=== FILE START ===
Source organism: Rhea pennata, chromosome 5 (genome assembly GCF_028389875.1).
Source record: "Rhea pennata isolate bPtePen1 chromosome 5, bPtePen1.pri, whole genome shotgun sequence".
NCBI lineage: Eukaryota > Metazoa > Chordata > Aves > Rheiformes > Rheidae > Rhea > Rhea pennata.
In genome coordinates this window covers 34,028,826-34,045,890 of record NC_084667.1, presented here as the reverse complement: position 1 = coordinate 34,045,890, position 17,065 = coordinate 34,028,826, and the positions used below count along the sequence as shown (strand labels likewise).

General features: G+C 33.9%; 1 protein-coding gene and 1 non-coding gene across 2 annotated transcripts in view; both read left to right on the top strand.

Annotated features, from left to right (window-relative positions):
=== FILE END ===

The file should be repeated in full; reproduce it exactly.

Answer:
Source organism: Rhea pennata, chromosome 5 (genome assembly GCF_028389875.1).
Source record: "Rhea pennata isolate bPtePen1 chromosome 5, bPtePen1.pri, whole genome shotgun sequence".
NCBI lineage: Eukaryota > Metazoa > Chordata > Aves > Rheiformes > Rheidae > Rhea > Rhea pennata.
In genome coordinates this window covers 34,028,826-34,045,890 of record NC_084667.1, presented here as the reverse complement: position 1 = coordinate 34,045,890, position 17,065 = coordinate 34,028,826, and the positions used below count along the sequence as shown (strand labels likewise).

General features: G+C 33.9%; 1 protein-coding gene and 1 non-coding gene across 2 annotated transcripts in view; both read left to right on the top strand.

Annotated features, from left to right (window-relative positions):